The following Local Government practice note Produced in partnership with Bronwen Jones of Goldsmith Chambers provides comprehensive and up to date legal information covering:
A claim for asylum includes a claim under Article 3 of the European Convention on Human Rights (ECHR) where the applicant states that if removed to their country of origin, they will be tortured or subjected to inhuman or degrading treatment or punishment.
Since 6 April 2015, the right to an in-country appeal against the refusal of an asylum claim falls under section 82(1)(a) of the Nationality, Immigration and Asylum Act 2002 (NIAA 2002) (as amended by the Immigration Act 2014 (IA 2014)), as a decision by the Secretary of State 'to refuse a protection claim.' Grounds of appeal under section 84(1) are breach of the Refugee Convention; breach of obligations to those eligible for humanitarian protection and unlawfulness under section 6 of the Human Rights Act 1998 (HRA 1998).
Support can be provided under sections 4(2), (accommodation for former or failed asylum-seekers), 95 (support for destitute asylum-seekers and their dependants), or 98 (temporary support for asylum-seekers who may be destitute, and their dependants) of the Immigration and Asylum Act 1999 (IAA 1999) and by section 17 of the Children Act 1989 (ChA 1989).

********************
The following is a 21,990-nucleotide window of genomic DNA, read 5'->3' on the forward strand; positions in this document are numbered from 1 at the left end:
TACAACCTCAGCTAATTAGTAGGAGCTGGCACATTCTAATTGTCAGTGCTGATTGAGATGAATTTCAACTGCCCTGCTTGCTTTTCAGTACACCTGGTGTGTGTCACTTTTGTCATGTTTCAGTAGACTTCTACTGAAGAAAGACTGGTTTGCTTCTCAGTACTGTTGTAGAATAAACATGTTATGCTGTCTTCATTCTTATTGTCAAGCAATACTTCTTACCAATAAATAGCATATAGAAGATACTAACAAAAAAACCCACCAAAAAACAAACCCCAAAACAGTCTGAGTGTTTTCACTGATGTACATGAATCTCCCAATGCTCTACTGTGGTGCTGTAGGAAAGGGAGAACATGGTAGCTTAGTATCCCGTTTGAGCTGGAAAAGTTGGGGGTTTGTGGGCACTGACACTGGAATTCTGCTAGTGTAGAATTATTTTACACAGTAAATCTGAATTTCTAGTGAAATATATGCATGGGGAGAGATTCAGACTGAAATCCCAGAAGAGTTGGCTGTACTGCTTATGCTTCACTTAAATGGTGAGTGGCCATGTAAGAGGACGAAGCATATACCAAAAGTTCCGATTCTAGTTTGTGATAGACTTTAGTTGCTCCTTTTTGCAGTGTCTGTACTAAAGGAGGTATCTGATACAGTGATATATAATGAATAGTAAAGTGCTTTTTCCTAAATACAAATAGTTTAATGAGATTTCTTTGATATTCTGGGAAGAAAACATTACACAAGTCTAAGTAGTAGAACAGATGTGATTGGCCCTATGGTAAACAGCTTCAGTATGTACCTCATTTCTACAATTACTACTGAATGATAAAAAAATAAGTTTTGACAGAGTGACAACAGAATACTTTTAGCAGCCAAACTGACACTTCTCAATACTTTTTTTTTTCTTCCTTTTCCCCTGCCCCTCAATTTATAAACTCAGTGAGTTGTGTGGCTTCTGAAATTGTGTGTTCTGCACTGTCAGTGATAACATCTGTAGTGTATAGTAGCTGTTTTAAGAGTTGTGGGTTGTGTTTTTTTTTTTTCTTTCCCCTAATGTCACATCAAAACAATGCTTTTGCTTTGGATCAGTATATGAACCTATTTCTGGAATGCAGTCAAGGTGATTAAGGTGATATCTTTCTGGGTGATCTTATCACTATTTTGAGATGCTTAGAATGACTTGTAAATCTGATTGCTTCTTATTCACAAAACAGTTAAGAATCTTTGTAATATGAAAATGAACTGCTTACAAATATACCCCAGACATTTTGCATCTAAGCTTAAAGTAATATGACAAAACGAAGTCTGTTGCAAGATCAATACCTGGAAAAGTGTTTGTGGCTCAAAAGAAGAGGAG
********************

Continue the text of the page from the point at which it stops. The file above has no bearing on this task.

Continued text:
According to the Home Office guidance, support under IAA 1999, ss 4(2), 95 or 98 will only be provided if an applicant is destitute or likely to be destitute within 14 days, which is determined on the basis that:
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This Practice Note considers proprietary estoppel from a generic standpoint.For industry specific guidance on proprietary estoppel, see Practice Notes:•Estoppel and property law•Mortgages by estoppelProprietary estoppel—what is it?Unlike the other forms of estoppel (see Practice Note: Estoppel—what,
The roles of nominated officer and money laundering reporting officerA nominated officer is an individual who is nominated by a firm to receive disclosures under Part 7 of the Proceeds of Crime Act 2002 (POCA 2002) or Part III of the Terrorism Act 2000 (TA 2000)—see Requirement to appoint a
Millett LJ subdivided types of constructive trust into two categories, distinguishing between:•the constructive trust proper, where equity intervenes to prevent the legal owner from unconscionably denying the beneficial interest of another (known as the institutional constructive trust)•the
Background to the Single RulebookHistorically, the European Commission (Commission) favours using Directives (rather than Regulations) to set out its legislation in respect of the financial services sector. However, Directives, allowing Member States greater flexibility in how they implement
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